Well, it was a brilliant, clever story -- anything but from Mr. Moffat's laptop -- but here's the gripe. It wasn't the story I or a great many of us over this side of the Pond (that's the Atlantic, not Amy) was expecting! Perhaps we're still too used to the big action-packed pieces from Russel T (who's bringing back Torchwood!), all action and no plot. Perhaps we were expecting to see the big bad responsible for those cracks in time. See how the alliances of all of the Doctor's major (and minor) adversaries would deal with the end of the Universe (again) while the poor Doctor gets cooped up inside the ultimate prison with the most dangerous being in known existence. See how plastic Rory would cope with loosing Amy, whom he's shot. Yes, big bloody spectacle. After all, a title with "big" and "bang" in it sorta piques our expectations. And yet, what we actually got was something entirely different.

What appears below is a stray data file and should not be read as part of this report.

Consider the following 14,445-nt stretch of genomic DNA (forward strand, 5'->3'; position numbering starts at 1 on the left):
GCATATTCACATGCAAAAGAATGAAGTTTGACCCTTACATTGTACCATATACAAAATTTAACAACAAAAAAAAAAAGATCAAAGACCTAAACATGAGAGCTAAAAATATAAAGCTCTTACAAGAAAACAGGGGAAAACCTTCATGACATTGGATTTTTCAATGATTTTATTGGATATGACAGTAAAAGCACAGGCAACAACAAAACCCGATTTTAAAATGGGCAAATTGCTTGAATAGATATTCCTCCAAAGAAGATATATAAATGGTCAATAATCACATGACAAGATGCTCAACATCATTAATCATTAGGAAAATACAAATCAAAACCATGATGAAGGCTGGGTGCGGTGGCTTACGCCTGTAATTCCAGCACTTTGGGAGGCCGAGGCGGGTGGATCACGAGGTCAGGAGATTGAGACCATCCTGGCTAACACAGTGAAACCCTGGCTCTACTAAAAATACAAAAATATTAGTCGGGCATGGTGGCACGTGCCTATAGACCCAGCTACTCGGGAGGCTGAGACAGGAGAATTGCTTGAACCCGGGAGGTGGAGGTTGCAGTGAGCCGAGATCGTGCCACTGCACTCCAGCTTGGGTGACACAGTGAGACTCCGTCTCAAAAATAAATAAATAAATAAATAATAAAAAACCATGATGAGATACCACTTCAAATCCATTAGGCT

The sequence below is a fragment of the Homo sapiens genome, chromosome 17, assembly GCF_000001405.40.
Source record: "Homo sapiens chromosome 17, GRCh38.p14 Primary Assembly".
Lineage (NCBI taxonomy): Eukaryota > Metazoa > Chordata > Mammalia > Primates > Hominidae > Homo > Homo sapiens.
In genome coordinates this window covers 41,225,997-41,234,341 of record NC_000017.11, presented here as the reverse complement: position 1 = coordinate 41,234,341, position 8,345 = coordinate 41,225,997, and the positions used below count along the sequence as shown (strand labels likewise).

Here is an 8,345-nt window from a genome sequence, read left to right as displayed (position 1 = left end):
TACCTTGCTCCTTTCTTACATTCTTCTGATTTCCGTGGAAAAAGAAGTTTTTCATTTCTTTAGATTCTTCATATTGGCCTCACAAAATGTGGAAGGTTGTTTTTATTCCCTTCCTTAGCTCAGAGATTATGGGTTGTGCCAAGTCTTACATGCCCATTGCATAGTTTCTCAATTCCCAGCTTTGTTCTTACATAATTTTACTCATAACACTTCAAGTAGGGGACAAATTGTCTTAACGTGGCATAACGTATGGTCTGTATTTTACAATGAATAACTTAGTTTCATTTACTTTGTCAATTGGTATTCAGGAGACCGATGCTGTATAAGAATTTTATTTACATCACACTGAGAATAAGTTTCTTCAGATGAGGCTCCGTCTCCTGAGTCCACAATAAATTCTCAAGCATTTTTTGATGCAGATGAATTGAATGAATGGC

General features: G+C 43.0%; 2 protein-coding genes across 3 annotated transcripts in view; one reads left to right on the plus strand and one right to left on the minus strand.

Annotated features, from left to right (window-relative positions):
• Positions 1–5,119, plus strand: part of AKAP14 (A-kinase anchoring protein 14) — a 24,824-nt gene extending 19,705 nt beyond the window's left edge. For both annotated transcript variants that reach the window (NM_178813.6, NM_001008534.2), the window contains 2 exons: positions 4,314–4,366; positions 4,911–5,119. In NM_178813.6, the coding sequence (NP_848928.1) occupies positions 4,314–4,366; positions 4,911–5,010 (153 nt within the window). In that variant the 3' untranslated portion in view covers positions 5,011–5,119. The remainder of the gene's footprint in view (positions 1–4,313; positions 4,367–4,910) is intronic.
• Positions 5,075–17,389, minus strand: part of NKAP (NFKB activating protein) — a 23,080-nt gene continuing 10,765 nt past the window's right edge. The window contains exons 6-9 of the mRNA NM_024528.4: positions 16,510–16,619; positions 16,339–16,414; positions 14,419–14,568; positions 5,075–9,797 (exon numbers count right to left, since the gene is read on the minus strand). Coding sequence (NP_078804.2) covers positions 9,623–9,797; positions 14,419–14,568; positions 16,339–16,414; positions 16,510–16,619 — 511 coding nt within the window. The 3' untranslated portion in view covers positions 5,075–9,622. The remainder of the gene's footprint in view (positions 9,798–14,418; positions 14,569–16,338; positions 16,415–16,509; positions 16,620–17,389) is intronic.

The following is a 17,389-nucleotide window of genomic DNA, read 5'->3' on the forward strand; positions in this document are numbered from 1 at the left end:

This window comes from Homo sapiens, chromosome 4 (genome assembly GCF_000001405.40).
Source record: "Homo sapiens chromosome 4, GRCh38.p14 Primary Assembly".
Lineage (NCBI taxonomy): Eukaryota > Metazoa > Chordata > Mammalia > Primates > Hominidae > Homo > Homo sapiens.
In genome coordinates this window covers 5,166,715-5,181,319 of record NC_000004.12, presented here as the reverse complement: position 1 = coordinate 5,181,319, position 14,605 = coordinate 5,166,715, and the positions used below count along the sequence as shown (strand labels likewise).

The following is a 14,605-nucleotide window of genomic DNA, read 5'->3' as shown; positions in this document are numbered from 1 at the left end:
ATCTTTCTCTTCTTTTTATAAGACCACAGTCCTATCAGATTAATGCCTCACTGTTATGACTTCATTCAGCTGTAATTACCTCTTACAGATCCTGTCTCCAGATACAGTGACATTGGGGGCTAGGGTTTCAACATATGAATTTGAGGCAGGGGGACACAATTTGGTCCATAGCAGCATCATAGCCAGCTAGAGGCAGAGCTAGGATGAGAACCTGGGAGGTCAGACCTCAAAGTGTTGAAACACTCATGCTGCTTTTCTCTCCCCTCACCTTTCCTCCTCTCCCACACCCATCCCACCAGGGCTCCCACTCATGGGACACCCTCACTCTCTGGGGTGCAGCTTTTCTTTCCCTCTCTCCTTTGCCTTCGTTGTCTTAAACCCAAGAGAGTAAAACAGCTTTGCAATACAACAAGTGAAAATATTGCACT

For starters, we got to see the Doctor pop up outta the time stream wearing a fez and holding a mop! When Rory's jaw dropped, mine did the same. Although to be accurate it fell onto the carpet (making a mess) a few minutes earlier when seeing the pre-credit sequence, a virtual re-shot of the opening in “The Eleventh Hour,” young Amy again praying for Santa to repair that crack in her wall yet no Tardis crashing into the garden this time, and no stars either. Then someone very familiar drops a leaflet through the front door and next day, still convinced stars aren't the stuff of fairytales, she goes and sees the Pandorica exhibition. Cryptic note attached saying "stay behind Pond" and then as night falls and dust coated Daleks stare ahead, Bang! Pandoria opens and Older Amy's inside instead. It's gonna get complicated, she says to her younger self. Bloody right it was!